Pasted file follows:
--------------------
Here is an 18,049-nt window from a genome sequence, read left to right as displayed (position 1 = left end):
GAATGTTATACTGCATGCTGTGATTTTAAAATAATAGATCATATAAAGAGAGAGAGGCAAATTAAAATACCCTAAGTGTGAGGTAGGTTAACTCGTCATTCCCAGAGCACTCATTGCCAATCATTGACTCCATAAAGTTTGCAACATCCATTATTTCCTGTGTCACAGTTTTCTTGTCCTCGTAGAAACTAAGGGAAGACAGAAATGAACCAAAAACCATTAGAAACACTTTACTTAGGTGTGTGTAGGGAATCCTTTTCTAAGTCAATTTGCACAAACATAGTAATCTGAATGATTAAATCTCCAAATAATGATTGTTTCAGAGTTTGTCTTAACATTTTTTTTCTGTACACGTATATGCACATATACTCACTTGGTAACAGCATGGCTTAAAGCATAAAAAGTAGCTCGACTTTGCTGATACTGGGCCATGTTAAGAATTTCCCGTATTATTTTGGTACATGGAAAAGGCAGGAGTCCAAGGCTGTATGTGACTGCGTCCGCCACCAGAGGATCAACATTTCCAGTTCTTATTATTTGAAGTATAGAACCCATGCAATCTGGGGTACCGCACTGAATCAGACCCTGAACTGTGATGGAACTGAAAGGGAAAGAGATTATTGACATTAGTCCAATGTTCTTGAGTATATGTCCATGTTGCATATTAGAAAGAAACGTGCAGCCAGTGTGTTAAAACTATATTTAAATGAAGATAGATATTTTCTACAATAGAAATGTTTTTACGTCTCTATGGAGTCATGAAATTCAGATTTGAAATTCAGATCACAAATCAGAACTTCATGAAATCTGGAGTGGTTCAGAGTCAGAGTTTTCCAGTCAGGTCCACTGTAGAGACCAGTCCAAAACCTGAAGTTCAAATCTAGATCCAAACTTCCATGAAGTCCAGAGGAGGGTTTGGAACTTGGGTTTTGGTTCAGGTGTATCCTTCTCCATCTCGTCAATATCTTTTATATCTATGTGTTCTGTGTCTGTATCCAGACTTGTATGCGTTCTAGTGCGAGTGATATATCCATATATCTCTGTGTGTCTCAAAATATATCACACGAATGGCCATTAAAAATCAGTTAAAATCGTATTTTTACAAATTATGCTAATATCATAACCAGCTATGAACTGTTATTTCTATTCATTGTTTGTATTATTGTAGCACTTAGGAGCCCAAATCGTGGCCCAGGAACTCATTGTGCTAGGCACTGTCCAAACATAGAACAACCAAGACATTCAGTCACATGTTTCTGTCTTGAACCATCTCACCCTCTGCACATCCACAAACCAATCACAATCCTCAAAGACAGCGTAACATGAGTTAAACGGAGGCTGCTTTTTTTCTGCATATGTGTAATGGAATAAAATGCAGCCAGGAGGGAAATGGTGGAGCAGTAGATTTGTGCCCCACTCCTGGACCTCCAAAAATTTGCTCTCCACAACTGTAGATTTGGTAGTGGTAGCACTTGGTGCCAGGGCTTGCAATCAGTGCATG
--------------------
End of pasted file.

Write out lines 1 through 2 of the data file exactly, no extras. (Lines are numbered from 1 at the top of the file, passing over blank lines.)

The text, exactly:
Here is an 18,049-nt window from a genome sequence, read left to right as displayed (position 1 = left end):
GAATGTTATACTGCATGCTGTGATTTTAAAATAATAGATCATATAAAGAGAGAGAGGCAAATTAAAATACCCTAAGTGTGAGGTAGGTTAACTCGTCATTCCCAGAGCACTCATTGCCAATCATTGACTCCATAAAGTTTGCAACATCCATTATTTCCTGTGTCACAGTTTTCTTGTCCTCGTAGAAACTAAGGGAAGACAGAAATGAACCAAAAACCATTAGAAACACTTTACTTAGGTGTGTGTAGGGAATCCTTTTCTAAGTCAATTTGCACAAACATAGTAATCTGAATGATTAAATCTCCAAATAATGATTGTTTCAGAGTTTGTCTTAACATTTTTTTTCTGTACACGTATATGCACATATACTCACTTGGTAACAGCATGGCTTAAAGCATAAAAAGTAGCTCGACTTTGCTGATACTGGGCCATGTTAAGAATTTCCCGTATTATTTTGGTACATGGAAAAGGCAGGAGTCCAAGGCTGTATGTGACTGCGTCCGCCACCAGAGGATCAACATTTCCAGTTCTTATTATTTGAAGTATAGAACCCATGCAATCTGGGGTACCGCACTGAATCAGACCCTGAACTGTGATGGAACTGAAAGGGAAAGAGATTATTGACATTAGTCCAATGTTCTTGAGTATATGTCCATGTTGCATATTAGAAAGAAACGTGCAGCCAGTGTGTTAAAACTATATTTAAATGAAGATAGATATTTTCTACAATAGAAATGTTTTTACGTCTCTATGGAGTCATGAAATTCAGATTTGAAATTCAGATCACAAATCAGAACTTCATGAAATCTGGAGTGGTTCAGAGTCAGAGTTTTCCAGTCAGGTCCACTGTAGAGACCAGTCCAAAACCTGAAGTTCAAATCTAGATCCAAACTTCCATGAAGTCCAGAGGAGGGTTTGGAACTTGGGTTTTGGTTCAGGTGTATCCTTCTCCATCTCGTCAATATCTTTTATATCTATGTGTTCTGTGTCTGTATCCAGACTTGTATGCGTTCTAGTGCGAGTGATATATCCATATATCTCTGTGTGTCTCAAAATATATCACACGAATGGCCATTAAAAATCAGTTAAAATCGTATTTTTACAAATTATGCTAATATCATAACCAGCTATGAACTGTTATTTCTATTCATTGTTTGTATTATTGTAGCACTTAGGAGCCCAAATCGTGGCCCAGGAACTCATTGTGCTAGGCACTGTCCAAACATAGAACAACCAAGACATTCAGTCACATGTTTCTGTCTTGAACCATCTCACCCTCTGCACATCCACAAACCAATCACAATCCTCAAAGACAGCGTAACATGAGTTAAACGGAGGCTGCTTTTTTTCTGCATATGTGTAATGGAATAAAATGCAGCCAGGAGGGAAATGGTGGAGCAGTAGATTTGTGCCCCACTCCTGGACCTCCAAAAATTTGCTCTCCACAACTGTAGATTTGGTAGTGGTAGCACTTGGTGCCAGGGCTTGCAATCAGTGCATG